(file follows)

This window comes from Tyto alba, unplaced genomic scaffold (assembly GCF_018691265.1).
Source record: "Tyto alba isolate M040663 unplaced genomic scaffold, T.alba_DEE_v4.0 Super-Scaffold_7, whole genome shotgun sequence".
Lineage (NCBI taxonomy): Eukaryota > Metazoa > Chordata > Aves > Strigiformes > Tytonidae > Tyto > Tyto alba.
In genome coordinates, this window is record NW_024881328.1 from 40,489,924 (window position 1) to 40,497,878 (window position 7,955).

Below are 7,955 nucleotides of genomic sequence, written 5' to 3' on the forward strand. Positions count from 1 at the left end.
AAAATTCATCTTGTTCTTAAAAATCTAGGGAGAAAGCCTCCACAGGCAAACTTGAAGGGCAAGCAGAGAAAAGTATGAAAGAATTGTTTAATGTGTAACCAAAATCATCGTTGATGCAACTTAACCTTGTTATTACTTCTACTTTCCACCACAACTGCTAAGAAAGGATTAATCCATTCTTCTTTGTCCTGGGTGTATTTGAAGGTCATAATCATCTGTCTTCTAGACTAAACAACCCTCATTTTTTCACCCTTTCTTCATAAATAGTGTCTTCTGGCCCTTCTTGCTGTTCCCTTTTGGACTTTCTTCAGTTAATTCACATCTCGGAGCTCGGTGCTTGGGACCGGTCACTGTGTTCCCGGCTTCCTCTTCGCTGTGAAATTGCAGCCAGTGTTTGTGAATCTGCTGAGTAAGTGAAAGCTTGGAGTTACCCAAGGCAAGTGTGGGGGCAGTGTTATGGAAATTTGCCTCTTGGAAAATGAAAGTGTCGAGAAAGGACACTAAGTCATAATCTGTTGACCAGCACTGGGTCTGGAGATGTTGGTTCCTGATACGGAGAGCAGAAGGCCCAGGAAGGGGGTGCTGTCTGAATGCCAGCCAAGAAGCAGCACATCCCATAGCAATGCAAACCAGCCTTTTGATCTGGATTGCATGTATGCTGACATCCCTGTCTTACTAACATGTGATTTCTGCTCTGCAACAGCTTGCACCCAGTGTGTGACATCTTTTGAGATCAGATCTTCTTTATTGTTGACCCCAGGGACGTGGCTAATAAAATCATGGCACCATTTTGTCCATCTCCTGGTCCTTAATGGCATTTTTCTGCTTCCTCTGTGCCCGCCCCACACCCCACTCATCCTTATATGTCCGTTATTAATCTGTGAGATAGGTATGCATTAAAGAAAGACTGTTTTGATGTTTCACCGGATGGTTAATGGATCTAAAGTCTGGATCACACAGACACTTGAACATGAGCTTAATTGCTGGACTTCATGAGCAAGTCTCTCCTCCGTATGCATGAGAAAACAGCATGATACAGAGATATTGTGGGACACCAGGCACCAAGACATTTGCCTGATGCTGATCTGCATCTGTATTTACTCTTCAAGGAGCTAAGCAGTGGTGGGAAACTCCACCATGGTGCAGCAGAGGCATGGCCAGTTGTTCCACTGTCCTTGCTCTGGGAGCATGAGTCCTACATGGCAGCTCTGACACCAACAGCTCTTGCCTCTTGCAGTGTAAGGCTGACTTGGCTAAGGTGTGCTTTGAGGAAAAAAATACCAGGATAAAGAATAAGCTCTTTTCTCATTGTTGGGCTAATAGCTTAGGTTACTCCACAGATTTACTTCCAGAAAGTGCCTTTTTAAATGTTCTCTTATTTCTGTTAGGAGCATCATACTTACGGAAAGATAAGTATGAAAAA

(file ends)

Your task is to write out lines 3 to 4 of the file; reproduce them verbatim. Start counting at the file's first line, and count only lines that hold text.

Lineage (NCBI taxonomy): Eukaryota > Metazoa > Chordata > Aves > Strigiformes > Tytonidae > Tyto > Tyto alba.
In genome coordinates, this window is record NW_024881328.1 from 40,489,924 (window position 1) to 40,497,878 (window position 7,955).